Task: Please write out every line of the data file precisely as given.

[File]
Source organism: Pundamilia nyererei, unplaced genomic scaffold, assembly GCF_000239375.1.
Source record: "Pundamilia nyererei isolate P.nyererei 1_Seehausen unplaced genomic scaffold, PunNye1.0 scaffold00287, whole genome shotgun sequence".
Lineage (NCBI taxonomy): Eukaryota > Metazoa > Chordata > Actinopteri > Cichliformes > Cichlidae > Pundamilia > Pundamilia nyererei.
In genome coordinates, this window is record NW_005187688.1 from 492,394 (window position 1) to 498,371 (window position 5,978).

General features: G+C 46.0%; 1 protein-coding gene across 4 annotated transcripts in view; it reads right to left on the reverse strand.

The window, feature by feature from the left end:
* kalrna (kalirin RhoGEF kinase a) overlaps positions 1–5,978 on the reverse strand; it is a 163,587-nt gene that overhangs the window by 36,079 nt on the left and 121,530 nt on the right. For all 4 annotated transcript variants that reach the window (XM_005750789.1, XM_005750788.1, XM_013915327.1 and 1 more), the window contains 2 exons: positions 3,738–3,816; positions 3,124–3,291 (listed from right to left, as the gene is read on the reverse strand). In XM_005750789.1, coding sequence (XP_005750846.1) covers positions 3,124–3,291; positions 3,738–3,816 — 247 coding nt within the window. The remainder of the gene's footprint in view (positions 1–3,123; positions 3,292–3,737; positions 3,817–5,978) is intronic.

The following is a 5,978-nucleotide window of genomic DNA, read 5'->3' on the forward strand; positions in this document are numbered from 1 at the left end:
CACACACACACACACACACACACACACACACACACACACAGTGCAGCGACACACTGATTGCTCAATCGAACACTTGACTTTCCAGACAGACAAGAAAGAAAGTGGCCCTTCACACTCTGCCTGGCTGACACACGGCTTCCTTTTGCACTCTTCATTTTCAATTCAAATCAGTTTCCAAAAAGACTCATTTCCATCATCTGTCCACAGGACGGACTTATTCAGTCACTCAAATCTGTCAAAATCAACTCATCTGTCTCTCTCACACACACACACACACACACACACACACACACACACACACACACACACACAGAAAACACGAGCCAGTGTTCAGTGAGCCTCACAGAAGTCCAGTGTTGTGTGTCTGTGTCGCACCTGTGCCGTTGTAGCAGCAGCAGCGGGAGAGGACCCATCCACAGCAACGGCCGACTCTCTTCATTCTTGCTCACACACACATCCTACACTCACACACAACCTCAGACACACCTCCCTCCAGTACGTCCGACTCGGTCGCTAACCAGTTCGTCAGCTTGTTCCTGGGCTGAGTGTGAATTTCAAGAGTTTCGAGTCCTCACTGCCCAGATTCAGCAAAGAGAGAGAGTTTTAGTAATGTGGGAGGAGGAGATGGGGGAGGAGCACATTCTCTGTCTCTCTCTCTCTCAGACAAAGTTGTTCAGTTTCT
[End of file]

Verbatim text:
Source organism: Pundamilia nyererei, unplaced genomic scaffold, assembly GCF_000239375.1.
Source record: "Pundamilia nyererei isolate P.nyererei 1_Seehausen unplaced genomic scaffold, PunNye1.0 scaffold00287, whole genome shotgun sequence".
Lineage (NCBI taxonomy): Eukaryota > Metazoa > Chordata > Actinopteri > Cichliformes > Cichlidae > Pundamilia > Pundamilia nyererei.
In genome coordinates, this window is record NW_005187688.1 from 492,394 (window position 1) to 498,371 (window position 5,978).

General features: G+C 46.0%; 1 protein-coding gene across 4 annotated transcripts in view; it reads right to left on the reverse strand.

The window, feature by feature from the left end:
* kalrna (kalirin RhoGEF kinase a) overlaps positions 1–5,978 on the reverse strand; it is a 163,587-nt gene that overhangs the window by 36,079 nt on the left and 121,530 nt on the right. For all 4 annotated transcript variants that reach the window (XM_005750789.1, XM_005750788.1, XM_013915327.1 and 1 more), the window contains 2 exons: positions 3,738–3,816; positions 3,124–3,291 (listed from right to left, as the gene is read on the reverse strand). In XM_005750789.1, coding sequence (XP_005750846.1) covers positions 3,124–3,291; positions 3,738–3,816 — 247 coding nt within the window. The remainder of the gene's footprint in view (positions 1–3,123; positions 3,292–3,737; positions 3,817–5,978) is intronic.

The following is a 5,978-nucleotide window of genomic DNA, read 5'->3' on the forward strand; positions in this document are numbered from 1 at the left end:
CACACACACACACACACACACACACACACACACACACACAGTGCAGCGACACACTGATTGCTCAATCGAACACTTGACTTTCCAGACAGACAAGAAAGAAAGTGGCCCTTCACACTCTGCCTGGCTGACACACGGCTTCCTTTTGCACTCTTCATTTTCAATTCAAATCAGTTTCCAAAAAGACTCATTTCCATCATCTGTCCACAGGACGGACTTATTCAGTCACTCAAATCTGTCAAAATCAACTCATCTGTCTCTCTCACACACACACACACACACACACACACACACACACACACACACACACACACAGAAAACACGAGCCAGTGTTCAGTGAGCCTCACAGAAGTCCAGTGTTGTGTGTCTGTGTCGCACCTGTGCCGTTGTAGCAGCAGCAGCGGGAGAGGACCCATCCACAGCAACGGCCGACTCTCTTCATTCTTGCTCACACACACATCCTACACTCACACACAACCTCAGACACACCTCCCTCCAGTACGTCCGACTCGGTCGCTAACCAGTTCGTCAGCTTGTTCCTGGGCTGAGTGTGAATTTCAAGAGTTTCGAGTCCTCACTGCCCAGATTCAGCAAAGAGAGAGAGTTTTAGTAATGTGGGAGGAGGAGATGGGGGAGGAGCACATTCTCTGTCTCTCTCTCTCTCAGACAAAGTTGTTCAGTTTCT